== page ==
Pretty much everyone agrees that Vanderbilt was immediately taken with beautiful, charming Tennie, whom he called his “little sparrow.” He asked her to marry him in 1868, not long after his wife died. Tennie’s reasons for declining are debated, as is if he was serious. Some say she couldn’t have married him either way because she never divorced her first husband, gambler John Bartels, with whom she had no contact. It’s widely believed Tennie and Vanderbilt had an affair that lasted at least five years, and continued when he married again.

Tennie’s affair may have influenced Vanderbilt’s admiration for the sisters, but he was equally impressed with Victoria. While in a trance, she would relay messages from his deceased mother and children and also tell him what stocks would go up.  While she may have had extraordinary powers (who can prove she didn’t?), her stock tips really came from her friend Josie Mansfield, a former actress turned prostitute whom she met while acting in San Francisco. Josie was mistress to Vanderbilt’s business rival, Jim Fisk.

This relationship set Victoria up to become a very rich woman, as Vanderbilt split the profits with her if her tips were right. Then on September 24, 1869, the stock market crashed, the very first Black Friday.  Women were not allowed on the trading floor, so Victoria sat outside in her carriage, sending men in with orders to buy. Both she and Vanderbilt came out on top, thanks to a warning from Josie, and avoided the calamity that drove many to poverty and suicide. When asked how he was so successful, Vanderbilt reportedly said, “Do as I do. Consult the spirits.”

This one historic day of trading enabled Victoria and Tennie to afford to open their own firm (more on this next week), becoming the first female stock brokers ever on Wall Street. How they were qualified to trade stocks is up to debate. Their father may have taught them a little about finance and law, or they may have learned from Vanderbilt. One thing is certain, they weren’t afraid to enter a man’s world.

Their firm, Woodhull, Claflin and Co., opened on February 5, 1870. Tennie told reporters that day that Vanderbilt “inspired the new undertaking.” He never publicly admitted to financially backing their business, but he likely did. At the very least it was his connections that enabled them to open the firm in the first place. Victoria and Tennie encouraged public association of their names with his by keeping his picture on their office wall. He was also likely the silent backer of their newspaper, Woodhull & Claflin’s Weekly.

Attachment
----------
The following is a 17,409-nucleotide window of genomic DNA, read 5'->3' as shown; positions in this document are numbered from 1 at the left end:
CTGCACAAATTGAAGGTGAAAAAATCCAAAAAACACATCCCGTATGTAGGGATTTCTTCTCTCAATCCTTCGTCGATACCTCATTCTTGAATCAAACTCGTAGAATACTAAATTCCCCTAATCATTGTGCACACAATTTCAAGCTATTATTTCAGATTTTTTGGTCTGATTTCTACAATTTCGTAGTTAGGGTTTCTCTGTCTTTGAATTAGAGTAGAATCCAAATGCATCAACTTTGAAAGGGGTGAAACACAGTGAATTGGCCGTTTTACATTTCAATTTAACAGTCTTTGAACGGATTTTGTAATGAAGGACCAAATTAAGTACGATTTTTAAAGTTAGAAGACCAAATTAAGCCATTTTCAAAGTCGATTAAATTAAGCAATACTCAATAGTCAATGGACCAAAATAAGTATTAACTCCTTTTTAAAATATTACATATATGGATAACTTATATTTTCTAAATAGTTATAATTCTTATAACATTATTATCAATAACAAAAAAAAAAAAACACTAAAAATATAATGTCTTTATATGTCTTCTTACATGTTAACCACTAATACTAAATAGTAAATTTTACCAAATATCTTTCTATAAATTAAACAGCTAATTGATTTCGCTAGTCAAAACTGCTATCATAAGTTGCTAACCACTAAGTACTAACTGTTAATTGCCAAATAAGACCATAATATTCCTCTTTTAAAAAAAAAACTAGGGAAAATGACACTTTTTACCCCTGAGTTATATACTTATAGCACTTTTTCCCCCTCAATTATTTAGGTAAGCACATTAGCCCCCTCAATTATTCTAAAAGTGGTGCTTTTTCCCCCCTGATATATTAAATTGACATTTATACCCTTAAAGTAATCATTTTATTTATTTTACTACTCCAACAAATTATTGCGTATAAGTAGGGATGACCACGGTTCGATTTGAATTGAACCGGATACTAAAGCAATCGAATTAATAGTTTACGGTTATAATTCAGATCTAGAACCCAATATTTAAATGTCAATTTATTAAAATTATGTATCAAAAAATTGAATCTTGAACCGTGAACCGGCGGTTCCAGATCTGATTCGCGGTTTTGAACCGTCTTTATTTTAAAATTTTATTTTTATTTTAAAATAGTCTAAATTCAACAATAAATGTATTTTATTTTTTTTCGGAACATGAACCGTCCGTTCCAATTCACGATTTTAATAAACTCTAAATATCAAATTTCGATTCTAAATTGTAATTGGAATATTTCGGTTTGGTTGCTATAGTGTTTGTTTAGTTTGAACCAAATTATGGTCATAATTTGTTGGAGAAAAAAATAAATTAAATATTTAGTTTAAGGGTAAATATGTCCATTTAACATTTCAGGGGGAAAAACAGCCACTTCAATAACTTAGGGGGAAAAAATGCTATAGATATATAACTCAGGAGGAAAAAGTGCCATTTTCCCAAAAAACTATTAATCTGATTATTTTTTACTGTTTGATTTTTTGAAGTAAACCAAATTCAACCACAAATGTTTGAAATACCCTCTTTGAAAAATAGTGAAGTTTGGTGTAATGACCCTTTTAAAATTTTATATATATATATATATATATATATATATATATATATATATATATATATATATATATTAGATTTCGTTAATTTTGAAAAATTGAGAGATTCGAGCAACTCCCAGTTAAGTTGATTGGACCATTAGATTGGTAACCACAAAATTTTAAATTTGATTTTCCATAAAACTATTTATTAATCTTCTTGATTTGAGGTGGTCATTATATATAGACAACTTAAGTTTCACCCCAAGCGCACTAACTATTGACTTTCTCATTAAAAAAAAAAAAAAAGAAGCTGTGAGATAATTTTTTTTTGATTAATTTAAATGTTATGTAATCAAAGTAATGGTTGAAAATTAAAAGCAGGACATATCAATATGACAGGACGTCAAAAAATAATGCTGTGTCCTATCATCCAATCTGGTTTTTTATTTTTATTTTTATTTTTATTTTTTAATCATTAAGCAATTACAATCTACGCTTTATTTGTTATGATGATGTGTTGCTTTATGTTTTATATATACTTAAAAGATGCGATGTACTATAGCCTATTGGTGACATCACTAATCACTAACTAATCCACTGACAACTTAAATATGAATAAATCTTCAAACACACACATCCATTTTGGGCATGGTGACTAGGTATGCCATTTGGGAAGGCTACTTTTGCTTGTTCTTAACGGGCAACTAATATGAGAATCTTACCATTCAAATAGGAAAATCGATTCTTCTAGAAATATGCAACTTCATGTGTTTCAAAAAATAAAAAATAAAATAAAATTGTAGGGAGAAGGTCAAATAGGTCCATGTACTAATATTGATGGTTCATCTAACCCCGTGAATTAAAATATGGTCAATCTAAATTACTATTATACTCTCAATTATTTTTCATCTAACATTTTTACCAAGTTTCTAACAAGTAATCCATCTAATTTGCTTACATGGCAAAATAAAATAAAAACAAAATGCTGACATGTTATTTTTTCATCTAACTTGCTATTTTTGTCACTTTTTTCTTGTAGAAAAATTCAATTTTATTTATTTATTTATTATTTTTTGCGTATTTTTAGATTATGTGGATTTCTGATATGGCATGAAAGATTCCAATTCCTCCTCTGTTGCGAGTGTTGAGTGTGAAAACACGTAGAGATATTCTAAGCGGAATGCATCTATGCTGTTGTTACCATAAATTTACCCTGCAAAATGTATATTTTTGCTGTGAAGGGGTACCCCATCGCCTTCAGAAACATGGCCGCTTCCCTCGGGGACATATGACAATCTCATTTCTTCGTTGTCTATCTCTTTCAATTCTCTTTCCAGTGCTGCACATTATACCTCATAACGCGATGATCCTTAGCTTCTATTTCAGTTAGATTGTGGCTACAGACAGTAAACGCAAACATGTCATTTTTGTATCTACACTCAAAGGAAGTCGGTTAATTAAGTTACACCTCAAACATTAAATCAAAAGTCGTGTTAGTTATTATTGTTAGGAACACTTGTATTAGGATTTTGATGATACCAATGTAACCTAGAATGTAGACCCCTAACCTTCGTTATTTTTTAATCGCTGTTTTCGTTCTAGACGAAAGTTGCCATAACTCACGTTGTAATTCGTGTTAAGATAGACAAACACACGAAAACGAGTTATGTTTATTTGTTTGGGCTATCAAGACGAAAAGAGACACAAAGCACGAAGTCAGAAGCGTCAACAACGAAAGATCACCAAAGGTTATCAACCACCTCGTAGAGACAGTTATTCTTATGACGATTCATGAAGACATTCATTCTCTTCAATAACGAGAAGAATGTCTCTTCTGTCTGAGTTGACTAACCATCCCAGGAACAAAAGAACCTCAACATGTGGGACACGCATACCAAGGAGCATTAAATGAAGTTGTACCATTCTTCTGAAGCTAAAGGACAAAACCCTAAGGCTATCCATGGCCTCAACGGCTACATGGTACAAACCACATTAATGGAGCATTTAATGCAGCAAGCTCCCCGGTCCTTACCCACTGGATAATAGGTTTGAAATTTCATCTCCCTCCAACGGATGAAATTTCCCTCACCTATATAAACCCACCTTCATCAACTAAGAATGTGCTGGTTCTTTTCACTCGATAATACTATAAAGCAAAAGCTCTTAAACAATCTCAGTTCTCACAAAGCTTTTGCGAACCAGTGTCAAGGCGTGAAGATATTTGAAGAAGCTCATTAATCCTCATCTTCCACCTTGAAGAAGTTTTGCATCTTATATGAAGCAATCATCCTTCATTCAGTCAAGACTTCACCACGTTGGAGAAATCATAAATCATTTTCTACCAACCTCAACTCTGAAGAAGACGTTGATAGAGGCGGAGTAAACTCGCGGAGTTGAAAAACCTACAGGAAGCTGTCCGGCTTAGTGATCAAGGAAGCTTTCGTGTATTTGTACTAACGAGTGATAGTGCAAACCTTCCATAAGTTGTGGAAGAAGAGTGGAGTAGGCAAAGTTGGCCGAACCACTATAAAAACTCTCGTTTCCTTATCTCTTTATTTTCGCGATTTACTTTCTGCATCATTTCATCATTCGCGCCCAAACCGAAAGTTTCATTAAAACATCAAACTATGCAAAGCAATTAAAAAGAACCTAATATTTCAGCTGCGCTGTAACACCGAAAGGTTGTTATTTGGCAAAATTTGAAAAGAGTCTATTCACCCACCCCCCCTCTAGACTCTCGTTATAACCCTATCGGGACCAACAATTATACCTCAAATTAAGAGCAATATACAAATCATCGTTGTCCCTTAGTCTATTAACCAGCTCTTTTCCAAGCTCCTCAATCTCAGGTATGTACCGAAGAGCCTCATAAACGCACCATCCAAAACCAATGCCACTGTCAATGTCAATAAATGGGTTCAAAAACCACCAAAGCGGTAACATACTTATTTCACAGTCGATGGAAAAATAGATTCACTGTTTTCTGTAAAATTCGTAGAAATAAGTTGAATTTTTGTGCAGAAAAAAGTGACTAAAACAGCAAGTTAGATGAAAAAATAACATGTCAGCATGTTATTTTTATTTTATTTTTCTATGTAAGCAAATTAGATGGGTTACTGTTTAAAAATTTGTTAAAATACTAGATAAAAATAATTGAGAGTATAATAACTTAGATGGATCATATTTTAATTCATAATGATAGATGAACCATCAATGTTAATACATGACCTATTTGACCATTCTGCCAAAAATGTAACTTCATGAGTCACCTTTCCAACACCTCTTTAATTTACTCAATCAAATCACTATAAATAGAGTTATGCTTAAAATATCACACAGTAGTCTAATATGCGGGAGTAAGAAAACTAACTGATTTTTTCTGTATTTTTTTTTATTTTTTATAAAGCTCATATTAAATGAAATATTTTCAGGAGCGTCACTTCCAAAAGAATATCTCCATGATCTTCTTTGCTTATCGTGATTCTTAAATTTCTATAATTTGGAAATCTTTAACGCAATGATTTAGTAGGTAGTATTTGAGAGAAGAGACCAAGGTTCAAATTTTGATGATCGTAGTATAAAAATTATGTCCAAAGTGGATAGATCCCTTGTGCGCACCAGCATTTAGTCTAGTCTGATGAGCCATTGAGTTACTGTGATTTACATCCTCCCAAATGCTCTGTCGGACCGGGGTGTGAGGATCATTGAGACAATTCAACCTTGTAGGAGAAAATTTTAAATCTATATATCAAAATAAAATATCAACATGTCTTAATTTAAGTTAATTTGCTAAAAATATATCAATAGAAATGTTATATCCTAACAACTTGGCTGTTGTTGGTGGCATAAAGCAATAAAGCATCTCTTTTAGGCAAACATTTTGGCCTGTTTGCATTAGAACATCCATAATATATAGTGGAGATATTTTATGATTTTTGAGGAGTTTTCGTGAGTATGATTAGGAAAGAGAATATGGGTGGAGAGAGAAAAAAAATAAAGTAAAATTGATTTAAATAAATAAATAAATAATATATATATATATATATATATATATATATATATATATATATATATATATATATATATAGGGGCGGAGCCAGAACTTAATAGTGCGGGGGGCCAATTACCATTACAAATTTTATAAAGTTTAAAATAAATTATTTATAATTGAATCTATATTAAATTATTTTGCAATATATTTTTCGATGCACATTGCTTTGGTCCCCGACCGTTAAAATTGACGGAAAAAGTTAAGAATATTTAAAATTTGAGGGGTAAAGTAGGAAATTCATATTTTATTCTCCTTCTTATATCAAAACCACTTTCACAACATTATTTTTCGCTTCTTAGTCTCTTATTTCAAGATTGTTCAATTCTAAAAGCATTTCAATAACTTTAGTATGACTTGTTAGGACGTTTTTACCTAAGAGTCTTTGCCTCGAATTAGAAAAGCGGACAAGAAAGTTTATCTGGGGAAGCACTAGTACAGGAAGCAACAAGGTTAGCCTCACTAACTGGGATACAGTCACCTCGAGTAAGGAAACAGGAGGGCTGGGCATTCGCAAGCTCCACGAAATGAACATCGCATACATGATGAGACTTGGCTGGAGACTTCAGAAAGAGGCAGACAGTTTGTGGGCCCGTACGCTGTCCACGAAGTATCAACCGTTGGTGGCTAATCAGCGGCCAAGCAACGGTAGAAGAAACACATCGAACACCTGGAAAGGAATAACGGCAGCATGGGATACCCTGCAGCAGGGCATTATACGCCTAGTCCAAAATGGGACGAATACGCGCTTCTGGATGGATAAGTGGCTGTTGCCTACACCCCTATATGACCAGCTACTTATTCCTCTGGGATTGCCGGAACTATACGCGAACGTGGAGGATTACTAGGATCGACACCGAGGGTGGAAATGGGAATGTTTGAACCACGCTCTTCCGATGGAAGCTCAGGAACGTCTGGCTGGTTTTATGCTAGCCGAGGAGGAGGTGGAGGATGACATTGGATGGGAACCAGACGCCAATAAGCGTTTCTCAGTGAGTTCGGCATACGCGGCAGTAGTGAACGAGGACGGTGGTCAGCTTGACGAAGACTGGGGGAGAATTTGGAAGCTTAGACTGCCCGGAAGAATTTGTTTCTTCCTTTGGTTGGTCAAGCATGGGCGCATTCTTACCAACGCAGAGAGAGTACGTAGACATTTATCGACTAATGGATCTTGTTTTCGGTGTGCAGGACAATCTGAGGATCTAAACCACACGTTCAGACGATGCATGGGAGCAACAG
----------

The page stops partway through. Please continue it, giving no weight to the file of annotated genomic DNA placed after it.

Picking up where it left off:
It appears Vanderbilt, Victoria and Tennie maintained a strong relationship until 1872, when an increasingly bold and erratic Victoria began calling out the rich and powerful who depend on the labor of the poor, including Vanderbilt, in her paper and in her speeches.  In February 1872, she gave a speech entitled “The Impending Revolution,” in New York, in which she called Vanderbilt out by name, saying,

“A Vanderbilt may sit in his office and manipulate stocks or make dividends, by which in a few years, he amasses fifty million dollars from the industries of the country, and he is one of the remarkable men of the age. But if a poor, half-starved child were to take a loaf of bread from his cupboard to prevent starvation, she would be sent first to the Tombs, and thence to Blackwell’s Island.”

Needless to say, having his name used in such a negative way in public angered Vanderbilt. He withdrew his support from the brokerage and the paper. The official story was that his wife caught him canoodling with Tennie, but both sisters knew the real reason why he severed ties with them.

In 1877, Vanderbilt passed away. His son, William, feared Tennie would go after her lover’s money. He was also afraid she and Victoria would be called to testify to his father’s belief in spiritualism – and thus give credence to the idea his father was not of sound mind and the will should be invalidated. To avoid both disasters, William paid the sisters a large sum to relocate to England.

What questions do you have about Victoria and Vanderbilt? Did you know of their association before? If so, where did you hear about it?


Brody, Miriam. Victoria Woodhull, Free Spirit for Women’s Rights

Gabriel, Mary. Notorious Victoria.

Goldsmith, Barbara. Other Powers: The Age of Suffrage, Spiritualism and the Scandalous Victoria Woodhull.

Havelin, Kate. Victoria Woodhull.

MacPherson, Myra. The Scarlet Sisters.

Underhill, Lois Beachey. The Woman Who Ran for President.

Meet Victoria Woodhull’s Friends and Enemies

Last week I gave you a peek inside Victoria’s family. This week, let’s delve into her friends and enemies. That way when I refer to people in subsequent weeks you’ll know who I’m talking about.


Cornelius Vanderbilt